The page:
Open Access Open Access  Restricted Access Subscription or Fee Access

Ribosome Formation in Escherichia coli

David Schlessinger


During the formation of an organelle that involves more than 70 interacting elements, some steps might be expected to occur indifferently with respect to others, while others are rate-limiting. In theory, any step can become rate-limiting if a component is in short supply, or if a jam-up of a series of complex steps occurs. The purpose of this chapter is to try to analyze which steps are rate-limiting for ribosome formation during exponential growth and how various other events are timed in relation to the rate-limiting ones.

In an attempt to order the facts, opinions and preferences are stated below. However, they are clearly labeled and segregated in order to make it easier to ignore or spurn them as further evidence accumulates. Also, there are only oblique references to comparisons of E. coli and eukaryotic paradigms. The attentive reader may notice the appearance in the discussion of E. coli of a large RNA that contains both 16S- and 23S-specific sequences. In further analogy to eukaryotic cells, the large RNA precursor can be split in absence of protein synthesis, and final maturation steps in the formation of 30S ribosomes may occur “out in the cytoplasm,” etc. Nevertheless, the eukaryotic rRNAs are still of different size, have different methylation patterns, and cannot substitute for bacterial rRNA in reconstitution reactions: oversimplifiers, beware!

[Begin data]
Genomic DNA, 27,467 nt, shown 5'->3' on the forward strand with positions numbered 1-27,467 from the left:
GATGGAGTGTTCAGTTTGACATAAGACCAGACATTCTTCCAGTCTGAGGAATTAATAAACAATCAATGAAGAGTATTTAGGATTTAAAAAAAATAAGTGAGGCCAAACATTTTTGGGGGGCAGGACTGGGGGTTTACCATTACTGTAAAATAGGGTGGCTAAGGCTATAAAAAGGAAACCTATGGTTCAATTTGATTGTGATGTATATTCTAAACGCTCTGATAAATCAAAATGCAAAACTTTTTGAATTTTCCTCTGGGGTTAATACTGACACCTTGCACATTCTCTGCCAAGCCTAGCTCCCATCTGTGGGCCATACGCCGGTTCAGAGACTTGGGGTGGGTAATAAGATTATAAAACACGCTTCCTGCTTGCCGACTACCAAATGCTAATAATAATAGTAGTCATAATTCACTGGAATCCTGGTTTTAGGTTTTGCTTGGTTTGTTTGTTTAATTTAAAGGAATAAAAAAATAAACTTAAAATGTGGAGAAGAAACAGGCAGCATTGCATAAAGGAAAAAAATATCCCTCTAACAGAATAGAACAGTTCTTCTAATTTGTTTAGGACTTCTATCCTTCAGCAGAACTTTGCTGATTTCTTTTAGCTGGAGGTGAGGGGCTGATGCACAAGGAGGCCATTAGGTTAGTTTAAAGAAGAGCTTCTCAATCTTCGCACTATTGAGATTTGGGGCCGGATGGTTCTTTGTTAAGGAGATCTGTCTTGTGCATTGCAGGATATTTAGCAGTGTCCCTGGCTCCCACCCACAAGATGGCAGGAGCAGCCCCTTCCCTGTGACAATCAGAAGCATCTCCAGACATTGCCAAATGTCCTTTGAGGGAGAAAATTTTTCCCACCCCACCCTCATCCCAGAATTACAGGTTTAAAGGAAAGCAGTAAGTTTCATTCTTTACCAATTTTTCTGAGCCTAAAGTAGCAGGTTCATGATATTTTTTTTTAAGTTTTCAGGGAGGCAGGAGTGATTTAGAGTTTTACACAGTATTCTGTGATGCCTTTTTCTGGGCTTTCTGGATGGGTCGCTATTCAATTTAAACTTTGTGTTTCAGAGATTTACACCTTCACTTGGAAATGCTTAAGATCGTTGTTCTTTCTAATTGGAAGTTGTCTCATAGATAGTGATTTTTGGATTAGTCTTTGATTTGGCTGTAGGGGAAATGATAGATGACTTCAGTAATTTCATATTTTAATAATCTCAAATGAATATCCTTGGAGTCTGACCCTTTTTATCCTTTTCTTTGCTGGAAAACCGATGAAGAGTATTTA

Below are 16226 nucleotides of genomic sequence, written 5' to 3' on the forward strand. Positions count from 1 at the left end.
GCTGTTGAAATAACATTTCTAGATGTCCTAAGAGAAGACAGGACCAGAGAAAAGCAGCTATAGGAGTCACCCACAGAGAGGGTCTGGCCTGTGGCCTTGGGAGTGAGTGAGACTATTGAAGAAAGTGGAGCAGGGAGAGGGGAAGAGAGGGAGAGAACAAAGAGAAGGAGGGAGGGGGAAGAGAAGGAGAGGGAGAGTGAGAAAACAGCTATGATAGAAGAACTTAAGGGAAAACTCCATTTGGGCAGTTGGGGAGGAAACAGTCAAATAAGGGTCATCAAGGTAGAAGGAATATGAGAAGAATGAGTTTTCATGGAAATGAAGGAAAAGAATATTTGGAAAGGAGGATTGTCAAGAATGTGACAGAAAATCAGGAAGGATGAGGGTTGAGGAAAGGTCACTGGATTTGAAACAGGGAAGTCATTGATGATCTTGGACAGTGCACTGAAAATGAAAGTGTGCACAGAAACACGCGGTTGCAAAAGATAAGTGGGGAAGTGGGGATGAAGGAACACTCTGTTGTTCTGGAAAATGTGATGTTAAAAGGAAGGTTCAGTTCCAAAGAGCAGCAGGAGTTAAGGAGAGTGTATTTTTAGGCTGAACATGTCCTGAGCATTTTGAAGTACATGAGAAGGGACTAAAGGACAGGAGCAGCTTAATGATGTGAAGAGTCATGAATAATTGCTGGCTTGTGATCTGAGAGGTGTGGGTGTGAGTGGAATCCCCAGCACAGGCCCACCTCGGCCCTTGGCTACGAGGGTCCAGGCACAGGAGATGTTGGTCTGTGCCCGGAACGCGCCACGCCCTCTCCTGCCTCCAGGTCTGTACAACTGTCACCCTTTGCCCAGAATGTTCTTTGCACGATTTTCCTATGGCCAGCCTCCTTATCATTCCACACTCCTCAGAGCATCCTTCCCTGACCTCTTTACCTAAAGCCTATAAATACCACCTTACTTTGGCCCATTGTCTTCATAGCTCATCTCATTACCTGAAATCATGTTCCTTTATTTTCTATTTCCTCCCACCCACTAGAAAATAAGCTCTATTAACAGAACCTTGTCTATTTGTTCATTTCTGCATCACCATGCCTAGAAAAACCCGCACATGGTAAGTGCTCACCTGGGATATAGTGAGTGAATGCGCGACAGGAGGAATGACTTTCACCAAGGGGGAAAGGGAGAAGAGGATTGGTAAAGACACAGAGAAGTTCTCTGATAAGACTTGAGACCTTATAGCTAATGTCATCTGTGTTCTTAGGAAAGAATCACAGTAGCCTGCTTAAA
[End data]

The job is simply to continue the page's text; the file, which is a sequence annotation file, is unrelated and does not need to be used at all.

Much of the material and preliminary discussion is covered in recent review articles by Pace (1973) and Nomura (1970 and Nomura (1973). The nomenclatures current there for precursors of rRNA species or...

Full Text: